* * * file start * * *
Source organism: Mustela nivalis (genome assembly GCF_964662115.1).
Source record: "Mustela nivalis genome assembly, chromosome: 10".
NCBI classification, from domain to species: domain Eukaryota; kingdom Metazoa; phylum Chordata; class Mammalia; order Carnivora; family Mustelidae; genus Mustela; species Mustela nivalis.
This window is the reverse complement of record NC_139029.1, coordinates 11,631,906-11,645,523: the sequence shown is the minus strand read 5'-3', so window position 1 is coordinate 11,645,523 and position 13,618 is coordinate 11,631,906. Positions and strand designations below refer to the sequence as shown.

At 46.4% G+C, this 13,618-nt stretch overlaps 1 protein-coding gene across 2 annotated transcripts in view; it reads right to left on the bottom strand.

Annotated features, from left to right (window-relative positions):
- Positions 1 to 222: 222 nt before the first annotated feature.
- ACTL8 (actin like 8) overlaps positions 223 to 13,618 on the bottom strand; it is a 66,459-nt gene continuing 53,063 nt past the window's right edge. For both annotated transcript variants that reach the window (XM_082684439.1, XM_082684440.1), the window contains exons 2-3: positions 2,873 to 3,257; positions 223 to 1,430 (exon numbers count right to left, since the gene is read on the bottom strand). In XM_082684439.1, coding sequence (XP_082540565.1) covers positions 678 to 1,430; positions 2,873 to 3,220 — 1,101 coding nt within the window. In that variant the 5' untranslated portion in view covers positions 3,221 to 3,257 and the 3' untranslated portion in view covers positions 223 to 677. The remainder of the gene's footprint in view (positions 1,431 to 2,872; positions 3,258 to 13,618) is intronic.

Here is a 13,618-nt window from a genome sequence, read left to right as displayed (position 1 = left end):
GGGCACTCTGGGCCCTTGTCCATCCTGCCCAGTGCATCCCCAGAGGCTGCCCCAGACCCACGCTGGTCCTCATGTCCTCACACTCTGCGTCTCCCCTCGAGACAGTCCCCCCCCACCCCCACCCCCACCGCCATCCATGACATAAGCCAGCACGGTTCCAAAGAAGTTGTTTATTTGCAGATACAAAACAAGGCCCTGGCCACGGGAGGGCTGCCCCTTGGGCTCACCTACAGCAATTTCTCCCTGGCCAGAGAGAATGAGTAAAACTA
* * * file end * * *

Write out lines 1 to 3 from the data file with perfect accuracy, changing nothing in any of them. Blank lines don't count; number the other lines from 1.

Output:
Source organism: Mustela nivalis (genome assembly GCF_964662115.1).
Source record: "Mustela nivalis genome assembly, chromosome: 10".
NCBI classification, from domain to species: domain Eukaryota; kingdom Metazoa; phylum Chordata; class Mammalia; order Carnivora; family Mustelidae; genus Mustela; species Mustela nivalis.